kleos, as in doxa [i.e. glory/opinion/reputation]

    Here’s a fun riddle for all you aspiring philologists out there that I bet you could stump Carrier with: Why does “doxa” in ancient times mean both “glory” and “opinion?” What is the connection between the two?

  3. This –

    “The actual root of both κλεοπας and κλωπας refers to thievery. (This root is also behind the English word “kleptomaniac”.)

    “… both κλεοπας in Luke and κλωπας in John would mean ‘Thief-of-Everything’!”

    – ties with Lena’s reference to robber (and the obscure reference to and use of robber/s in the NT)

    κλέπτω = kléptō (as might Κλεπτo, as in κλεπτομανής)

    κλέφτης = thief


    Πᾶσα λέξις ἀπὸ τῆς κλε συλλαβῆς ἀρχομένη διὰ τοῦ
    ε ψιλοῦ γράφεται· οἷον κλέος, ἡ δόξα· κλεΐζω, ῥῆμα, τὸ
    δοξάζω, καὶ τὰ ἐξ αὐτῦ· Κλέων, Κλεόνικος, Κλεόπατρος,
    καὶ Κλεόπας, κύρια

    κλε (or κλέ) occurs three times before one gets to the [four] similar names beginning with it …

    κλέος = glory*

    κλεΐζω – I cry

    * which relates to Neil’s qualification to a passage of Carrier’s cited above –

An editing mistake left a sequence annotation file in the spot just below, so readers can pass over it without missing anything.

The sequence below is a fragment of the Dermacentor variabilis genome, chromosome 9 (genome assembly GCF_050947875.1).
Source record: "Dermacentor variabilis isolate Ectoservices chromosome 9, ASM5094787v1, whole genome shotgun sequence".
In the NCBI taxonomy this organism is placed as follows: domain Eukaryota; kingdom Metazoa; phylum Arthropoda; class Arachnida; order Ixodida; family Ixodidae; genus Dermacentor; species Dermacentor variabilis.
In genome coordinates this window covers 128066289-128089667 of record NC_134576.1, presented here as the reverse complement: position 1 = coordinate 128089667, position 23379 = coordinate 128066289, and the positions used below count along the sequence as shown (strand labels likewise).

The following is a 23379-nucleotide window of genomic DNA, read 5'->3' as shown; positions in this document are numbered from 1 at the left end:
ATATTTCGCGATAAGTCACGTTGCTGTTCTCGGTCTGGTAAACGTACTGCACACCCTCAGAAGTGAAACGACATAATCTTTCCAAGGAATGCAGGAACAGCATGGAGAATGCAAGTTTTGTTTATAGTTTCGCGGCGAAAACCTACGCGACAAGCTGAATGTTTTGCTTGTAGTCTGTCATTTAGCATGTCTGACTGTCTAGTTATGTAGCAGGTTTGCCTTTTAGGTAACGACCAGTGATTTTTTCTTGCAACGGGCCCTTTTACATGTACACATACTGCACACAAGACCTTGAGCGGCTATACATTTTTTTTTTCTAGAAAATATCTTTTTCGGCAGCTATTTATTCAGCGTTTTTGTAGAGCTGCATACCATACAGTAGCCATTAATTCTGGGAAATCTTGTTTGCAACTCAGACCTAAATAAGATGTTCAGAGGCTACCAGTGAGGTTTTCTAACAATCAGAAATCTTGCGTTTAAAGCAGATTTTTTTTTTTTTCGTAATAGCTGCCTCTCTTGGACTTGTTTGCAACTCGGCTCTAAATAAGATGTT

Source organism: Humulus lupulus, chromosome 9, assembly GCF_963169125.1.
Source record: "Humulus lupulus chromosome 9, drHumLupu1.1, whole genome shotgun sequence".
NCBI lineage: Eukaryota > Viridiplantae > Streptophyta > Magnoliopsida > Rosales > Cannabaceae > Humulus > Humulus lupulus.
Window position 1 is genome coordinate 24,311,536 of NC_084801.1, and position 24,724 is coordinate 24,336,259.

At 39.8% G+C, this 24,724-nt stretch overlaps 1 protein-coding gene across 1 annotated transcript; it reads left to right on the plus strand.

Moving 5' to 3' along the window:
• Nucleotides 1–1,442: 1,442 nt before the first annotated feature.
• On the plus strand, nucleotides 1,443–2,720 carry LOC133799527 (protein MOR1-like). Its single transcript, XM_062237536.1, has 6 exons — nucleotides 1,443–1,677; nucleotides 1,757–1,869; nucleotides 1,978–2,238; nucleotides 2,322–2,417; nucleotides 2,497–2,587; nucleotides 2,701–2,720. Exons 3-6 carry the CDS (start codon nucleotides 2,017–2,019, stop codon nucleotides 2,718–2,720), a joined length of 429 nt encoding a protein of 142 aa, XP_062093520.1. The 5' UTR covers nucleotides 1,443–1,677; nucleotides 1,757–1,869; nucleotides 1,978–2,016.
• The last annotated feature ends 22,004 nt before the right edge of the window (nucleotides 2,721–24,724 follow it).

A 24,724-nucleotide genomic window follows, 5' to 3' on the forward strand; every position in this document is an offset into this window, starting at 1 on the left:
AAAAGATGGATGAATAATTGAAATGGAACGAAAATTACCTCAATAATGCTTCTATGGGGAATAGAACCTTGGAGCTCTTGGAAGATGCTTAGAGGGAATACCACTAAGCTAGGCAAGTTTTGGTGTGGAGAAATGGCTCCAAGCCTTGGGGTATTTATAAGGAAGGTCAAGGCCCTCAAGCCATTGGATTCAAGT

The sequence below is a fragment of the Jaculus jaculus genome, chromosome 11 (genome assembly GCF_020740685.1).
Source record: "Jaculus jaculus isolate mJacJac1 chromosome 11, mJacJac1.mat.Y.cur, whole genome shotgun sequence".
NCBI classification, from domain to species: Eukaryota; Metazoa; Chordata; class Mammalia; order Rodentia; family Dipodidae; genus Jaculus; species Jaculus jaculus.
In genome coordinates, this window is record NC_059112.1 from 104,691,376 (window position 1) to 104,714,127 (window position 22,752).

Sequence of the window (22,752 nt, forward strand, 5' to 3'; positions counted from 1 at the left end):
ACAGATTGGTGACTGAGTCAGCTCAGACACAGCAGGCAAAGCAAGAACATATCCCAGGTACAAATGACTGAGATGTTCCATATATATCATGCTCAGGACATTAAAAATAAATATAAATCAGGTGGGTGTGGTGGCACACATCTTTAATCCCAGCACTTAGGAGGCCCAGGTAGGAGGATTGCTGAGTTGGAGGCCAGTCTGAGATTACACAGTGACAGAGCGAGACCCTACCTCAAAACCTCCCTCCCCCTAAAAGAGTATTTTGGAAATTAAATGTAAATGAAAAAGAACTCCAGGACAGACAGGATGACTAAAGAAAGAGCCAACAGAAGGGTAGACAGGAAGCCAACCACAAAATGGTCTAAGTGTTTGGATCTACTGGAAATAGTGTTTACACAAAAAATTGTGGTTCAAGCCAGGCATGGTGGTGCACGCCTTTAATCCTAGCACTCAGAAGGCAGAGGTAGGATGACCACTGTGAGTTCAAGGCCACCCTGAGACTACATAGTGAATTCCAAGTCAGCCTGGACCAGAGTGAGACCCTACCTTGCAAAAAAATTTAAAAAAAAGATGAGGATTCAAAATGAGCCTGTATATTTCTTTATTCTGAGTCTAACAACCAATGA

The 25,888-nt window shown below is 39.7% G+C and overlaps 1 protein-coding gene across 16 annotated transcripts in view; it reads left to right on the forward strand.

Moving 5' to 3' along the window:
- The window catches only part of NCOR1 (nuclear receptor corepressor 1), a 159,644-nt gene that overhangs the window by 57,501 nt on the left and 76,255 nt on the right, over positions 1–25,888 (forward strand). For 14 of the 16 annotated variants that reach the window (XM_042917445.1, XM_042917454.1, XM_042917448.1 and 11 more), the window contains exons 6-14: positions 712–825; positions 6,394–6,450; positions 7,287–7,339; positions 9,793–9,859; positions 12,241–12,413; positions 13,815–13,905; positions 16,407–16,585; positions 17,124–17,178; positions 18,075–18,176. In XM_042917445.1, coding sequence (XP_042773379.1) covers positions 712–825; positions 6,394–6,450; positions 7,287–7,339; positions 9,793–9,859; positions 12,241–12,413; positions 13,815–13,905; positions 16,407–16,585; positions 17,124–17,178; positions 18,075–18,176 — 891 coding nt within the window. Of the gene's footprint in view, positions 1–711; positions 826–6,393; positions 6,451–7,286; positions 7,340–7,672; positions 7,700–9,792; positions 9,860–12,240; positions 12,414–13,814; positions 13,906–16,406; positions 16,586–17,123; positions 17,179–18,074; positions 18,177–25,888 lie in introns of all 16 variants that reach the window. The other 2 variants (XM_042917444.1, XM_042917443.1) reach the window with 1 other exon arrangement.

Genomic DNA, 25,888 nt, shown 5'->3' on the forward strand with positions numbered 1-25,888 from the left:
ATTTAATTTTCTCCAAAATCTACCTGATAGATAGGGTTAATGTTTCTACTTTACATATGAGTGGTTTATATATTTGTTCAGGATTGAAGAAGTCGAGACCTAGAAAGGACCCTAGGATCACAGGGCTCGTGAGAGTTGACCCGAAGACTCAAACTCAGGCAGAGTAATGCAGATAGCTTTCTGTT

Kleopas is occasionally claimed to be a contraction of Kleopatros (which means ‘renowned father’ ), but there is no need of that hypothesis when the apposite meaning is clear: the deliberate combination of kleo (glory, fame, report) and pas (all, everything).


    also, re “The Textus Receptus says κλωπα”, – κλωπα = cloak

    and, fwiw; κλοπή (theft) is similar to κλoπoς = knot

    1. The point, for anyone who may have missed it, is that we don’t know what these names mean, where they came from, whether they were invented, etc.

      And this is one of the most important ideas Neil and I have been trying to make people understand: Just because something appears to “fit” does not mean that it’s true or even likely. For example, Clopas sounds a lot like an Aramaic word. https://en.wikipedia.org/wiki/Clopas However, it’s still conjecture, because we have no corroborating evidence. This problem is rampant Type 2 Mythicism.